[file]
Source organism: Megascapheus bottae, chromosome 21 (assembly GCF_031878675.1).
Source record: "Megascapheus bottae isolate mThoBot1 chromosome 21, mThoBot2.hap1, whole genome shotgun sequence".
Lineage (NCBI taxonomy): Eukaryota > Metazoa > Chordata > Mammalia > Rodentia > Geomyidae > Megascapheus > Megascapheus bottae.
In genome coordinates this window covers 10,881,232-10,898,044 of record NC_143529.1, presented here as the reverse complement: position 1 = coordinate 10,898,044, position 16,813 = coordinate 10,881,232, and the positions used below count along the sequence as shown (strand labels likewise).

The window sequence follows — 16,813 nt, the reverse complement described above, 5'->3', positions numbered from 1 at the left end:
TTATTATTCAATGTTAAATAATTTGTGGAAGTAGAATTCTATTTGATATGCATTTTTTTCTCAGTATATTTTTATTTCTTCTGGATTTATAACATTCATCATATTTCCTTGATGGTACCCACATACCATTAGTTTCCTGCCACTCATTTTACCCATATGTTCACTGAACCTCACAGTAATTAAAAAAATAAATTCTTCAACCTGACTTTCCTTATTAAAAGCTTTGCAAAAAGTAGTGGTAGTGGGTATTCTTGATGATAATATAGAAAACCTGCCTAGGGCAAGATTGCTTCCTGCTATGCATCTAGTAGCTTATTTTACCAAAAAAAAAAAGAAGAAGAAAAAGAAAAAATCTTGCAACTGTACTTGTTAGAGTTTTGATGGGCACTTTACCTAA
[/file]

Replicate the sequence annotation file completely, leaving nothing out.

Source organism: Megascapheus bottae, chromosome 21 (assembly GCF_031878675.1).
Source record: "Megascapheus bottae isolate mThoBot1 chromosome 21, mThoBot2.hap1, whole genome shotgun sequence".
Lineage (NCBI taxonomy): Eukaryota > Metazoa > Chordata > Mammalia > Rodentia > Geomyidae > Megascapheus > Megascapheus bottae.
In genome coordinates this window covers 10,881,232-10,898,044 of record NC_143529.1, presented here as the reverse complement: position 1 = coordinate 10,898,044, position 16,813 = coordinate 10,881,232, and the positions used below count along the sequence as shown (strand labels likewise).

The window sequence follows — 16,813 nt, the reverse complement described above, 5'->3', positions numbered from 1 at the left end:
TTATTATTCAATGTTAAATAATTTGTGGAAGTAGAATTCTATTTGATATGCATTTTTTTCTCAGTATATTTTTATTTCTTCTGGATTTATAACATTCATCATATTTCCTTGATGGTACCCACATACCATTAGTTTCCTGCCACTCATTTTACCCATATGTTCACTGAACCTCACAGTAATTAAAAAAATAAATTCTTCAACCTGACTTTCCTTATTAAAAGCTTTGCAAAAAGTAGTGGTAGTGGGTATTCTTGATGATAATATAGAAAACCTGCCTAGGGCAAGATTGCTTCCTGCTATGCATCTAGTAGCTTATTTTACCAAAAAAAAAAAGAAGAAGAAAAAGAAAAAATCTTGCAACTGTACTTGTTAGAGTTTTGATGGGCACTTTACCTAA